Understanding and valuing the interconnections among complex environmental, engineered, and social systems is the basis of how I believe we need to solve our biggest water challenges. Civil and environmental engineers, like myself, have often approached water infrastructure with what we consider a systems lens. For example, our drinking water infrastructure includes vast storage and conveyance networks, treatment facilities, and distribution to households. However, this lens is often overly narrow, focusing on solving one water challenge at a time while divorcing it from people and the complex environmental and social interconnections that need to be considered. As a result, environmental impacts, public health, water governance, funding, decision making, and policy are often siloed – for example, separating drinking water supply planning from stormwater and flooding, or water quality from land-use planning and environmental conservation. Expanding the lens to include the broader system, breaking down these silos and building collaboration are key to shaping a sustainable, equitable water future.
One Water: A Holistic and Inclusive Approach to Water Management
When the Pisces Foundation started, the team had a substantial interest in water, as well as experience facing traditional water management approaches that didn’t adequately value or elevate the real connections between variables. That’s why the water program, instead of focusing on one or several iconic waters, or regions, for example, focused on accelerating efforts to meet the water needs of people and nature throughout the U.S. through more integrated, systemic approaches, now often referred to as “One Water.” The water program remains committed to helping ensure One Water strategies become the standard approach to water management in cities throughout the U.S.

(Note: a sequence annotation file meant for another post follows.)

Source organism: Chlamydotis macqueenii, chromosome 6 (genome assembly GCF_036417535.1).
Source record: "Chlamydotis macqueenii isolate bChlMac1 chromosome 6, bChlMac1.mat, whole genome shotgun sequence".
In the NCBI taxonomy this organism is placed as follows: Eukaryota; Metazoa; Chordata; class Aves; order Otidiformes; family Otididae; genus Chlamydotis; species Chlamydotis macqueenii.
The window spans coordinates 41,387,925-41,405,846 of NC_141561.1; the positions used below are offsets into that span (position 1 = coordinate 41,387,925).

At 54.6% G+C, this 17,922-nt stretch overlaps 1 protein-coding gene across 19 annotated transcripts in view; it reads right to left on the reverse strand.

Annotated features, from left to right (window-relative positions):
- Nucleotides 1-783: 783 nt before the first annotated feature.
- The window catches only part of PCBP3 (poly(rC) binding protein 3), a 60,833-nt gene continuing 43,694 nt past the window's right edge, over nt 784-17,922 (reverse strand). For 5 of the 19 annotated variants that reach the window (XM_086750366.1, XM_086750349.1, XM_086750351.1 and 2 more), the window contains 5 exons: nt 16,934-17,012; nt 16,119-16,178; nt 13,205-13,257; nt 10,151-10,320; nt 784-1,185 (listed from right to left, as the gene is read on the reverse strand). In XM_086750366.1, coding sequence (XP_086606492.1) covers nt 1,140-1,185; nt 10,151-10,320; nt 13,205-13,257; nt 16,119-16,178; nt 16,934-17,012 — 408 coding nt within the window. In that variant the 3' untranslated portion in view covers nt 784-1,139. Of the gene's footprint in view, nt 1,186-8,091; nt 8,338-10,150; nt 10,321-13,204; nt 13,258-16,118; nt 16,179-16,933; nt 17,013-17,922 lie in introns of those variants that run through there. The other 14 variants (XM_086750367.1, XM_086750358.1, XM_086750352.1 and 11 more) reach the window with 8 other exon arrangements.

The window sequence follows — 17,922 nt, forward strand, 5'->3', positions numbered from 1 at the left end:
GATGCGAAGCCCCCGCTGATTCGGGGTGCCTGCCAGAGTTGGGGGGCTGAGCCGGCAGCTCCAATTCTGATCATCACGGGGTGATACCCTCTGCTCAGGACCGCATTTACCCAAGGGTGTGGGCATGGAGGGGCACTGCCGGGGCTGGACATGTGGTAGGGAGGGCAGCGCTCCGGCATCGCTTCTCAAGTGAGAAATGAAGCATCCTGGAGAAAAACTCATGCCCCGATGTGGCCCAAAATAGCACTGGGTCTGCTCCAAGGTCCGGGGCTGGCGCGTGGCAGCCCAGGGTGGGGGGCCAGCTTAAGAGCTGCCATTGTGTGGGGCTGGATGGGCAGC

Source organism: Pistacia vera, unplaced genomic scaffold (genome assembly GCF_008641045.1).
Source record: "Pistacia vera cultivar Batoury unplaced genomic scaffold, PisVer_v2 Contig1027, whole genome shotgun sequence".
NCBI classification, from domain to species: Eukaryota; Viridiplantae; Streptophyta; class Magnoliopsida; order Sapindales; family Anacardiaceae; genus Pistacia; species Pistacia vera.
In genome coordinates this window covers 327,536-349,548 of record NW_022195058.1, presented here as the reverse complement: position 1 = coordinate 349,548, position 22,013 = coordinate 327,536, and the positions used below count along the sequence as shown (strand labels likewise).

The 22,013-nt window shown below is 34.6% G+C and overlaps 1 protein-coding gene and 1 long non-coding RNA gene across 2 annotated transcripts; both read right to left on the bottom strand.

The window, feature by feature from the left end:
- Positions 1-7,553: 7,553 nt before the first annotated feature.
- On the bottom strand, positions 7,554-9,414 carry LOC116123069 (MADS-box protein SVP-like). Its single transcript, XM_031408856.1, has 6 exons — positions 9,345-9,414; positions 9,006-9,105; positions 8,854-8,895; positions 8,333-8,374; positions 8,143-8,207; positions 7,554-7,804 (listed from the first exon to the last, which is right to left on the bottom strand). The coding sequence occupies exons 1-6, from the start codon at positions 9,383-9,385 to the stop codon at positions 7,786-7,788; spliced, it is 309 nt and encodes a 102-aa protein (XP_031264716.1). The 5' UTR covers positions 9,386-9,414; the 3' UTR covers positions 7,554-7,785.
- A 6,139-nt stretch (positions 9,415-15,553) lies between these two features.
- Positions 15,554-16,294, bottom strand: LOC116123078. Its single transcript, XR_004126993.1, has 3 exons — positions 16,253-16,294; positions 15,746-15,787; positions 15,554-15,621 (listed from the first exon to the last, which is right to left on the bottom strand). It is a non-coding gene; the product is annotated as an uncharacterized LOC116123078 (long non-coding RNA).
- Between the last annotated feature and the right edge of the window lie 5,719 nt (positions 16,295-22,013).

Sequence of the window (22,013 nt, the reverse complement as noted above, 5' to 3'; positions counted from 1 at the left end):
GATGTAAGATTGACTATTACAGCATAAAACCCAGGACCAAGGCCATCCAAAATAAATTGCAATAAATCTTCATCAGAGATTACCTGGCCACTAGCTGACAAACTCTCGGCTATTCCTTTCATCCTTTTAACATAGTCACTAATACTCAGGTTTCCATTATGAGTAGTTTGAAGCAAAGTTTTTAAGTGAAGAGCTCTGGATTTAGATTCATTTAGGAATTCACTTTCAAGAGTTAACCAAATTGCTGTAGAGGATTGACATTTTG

Photo Credit: Pittsburgh Park Conservancy
The phrase “One Water” recognizes that water is intimately linked to everything. Thus, solving water challenges must rely on a systems lens that considers the interconnectivity of water challenges and solutions. One Water seeks to solve multiple challenges simultaneously and to acknowledge the people and environments at the center of the broader system. The commonality among One Water solutions is that they examine natural and human-made water systems holistically and examine how integrated water solutions can play a critical role in building sustainability and resilience.